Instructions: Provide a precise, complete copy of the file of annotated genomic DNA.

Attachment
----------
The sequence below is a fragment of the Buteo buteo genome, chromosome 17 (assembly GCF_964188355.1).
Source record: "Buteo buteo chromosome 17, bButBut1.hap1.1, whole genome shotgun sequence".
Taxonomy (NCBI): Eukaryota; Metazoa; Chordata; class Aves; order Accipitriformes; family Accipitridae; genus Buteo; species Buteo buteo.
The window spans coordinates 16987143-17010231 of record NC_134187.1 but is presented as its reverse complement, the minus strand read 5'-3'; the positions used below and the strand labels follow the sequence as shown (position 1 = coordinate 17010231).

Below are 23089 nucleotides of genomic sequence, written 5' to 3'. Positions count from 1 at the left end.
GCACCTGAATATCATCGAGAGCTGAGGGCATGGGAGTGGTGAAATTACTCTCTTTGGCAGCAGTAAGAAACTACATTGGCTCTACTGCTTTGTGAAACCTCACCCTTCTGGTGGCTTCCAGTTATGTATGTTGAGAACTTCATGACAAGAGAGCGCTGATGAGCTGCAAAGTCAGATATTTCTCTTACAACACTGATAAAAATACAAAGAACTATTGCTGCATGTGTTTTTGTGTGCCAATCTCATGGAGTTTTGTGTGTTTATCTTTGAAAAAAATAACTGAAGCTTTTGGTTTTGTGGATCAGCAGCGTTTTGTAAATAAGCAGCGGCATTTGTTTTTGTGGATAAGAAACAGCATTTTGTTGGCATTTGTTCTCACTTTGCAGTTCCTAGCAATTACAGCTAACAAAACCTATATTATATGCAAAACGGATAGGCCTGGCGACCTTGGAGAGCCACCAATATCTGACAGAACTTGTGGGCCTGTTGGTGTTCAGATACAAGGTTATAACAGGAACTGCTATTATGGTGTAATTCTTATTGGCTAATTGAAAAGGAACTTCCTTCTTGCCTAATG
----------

The sequence below is a fragment of the Buteo buteo genome, chromosome 17 (assembly GCF_964188355.1).
Source record: "Buteo buteo chromosome 17, bButBut1.hap1.1, whole genome shotgun sequence".
Taxonomy (NCBI): Eukaryota; Metazoa; Chordata; class Aves; order Accipitriformes; family Accipitridae; genus Buteo; species Buteo buteo.
The window spans coordinates 16987143-17010231 of record NC_134187.1 but is presented as its reverse complement, the minus strand read 5'-3'; the positions used below and the strand labels follow the sequence as shown (position 1 = coordinate 17010231).

Below are 23089 nucleotides of genomic sequence, written 5' to 3'. Positions count from 1 at the left end.
GCACCTGAATATCATCGAGAGCTGAGGGCATGGGAGTGGTGAAATTACTCTCTTTGGCAGCAGTAAGAAACTACATTGGCTCTACTGCTTTGTGAAACCTCACCCTTCTGGTGGCTTCCAGTTATGTATGTTGAGAACTTCATGACAAGAGAGCGCTGATGAGCTGCAAAGTCAGATATTTCTCTTACAACACTGATAAAAATACAAAGAACTATTGCTGCATGTGTTTTTGTGTGCCAATCTCATGGAGTTTTGTGTGTTTATCTTTGAAAAAAATAACTGAAGCTTTTGGTTTTGTGGATCAGCAGCGTTTTGTAAATAAGCAGCGGCATTTGTTTTTGTGGATAAGAAACAGCATTTTGTTGGCATTTGTTCTCACTTTGCAGTTCCTAGCAATTACAGCTAACAAAACCTATATTATATGCAAAACGGATAGGCCTGGCGACCTTGGAGAGCCACCAATATCTGACAGAACTTGTGGGCCTGTTGGTGTTCAGATACAAGGTTATAACAGGAACTGCTATTATGGTGTAATTCTTATTGGCTAATTGAAAAGGAACTTCCTTCTTGCCTAATG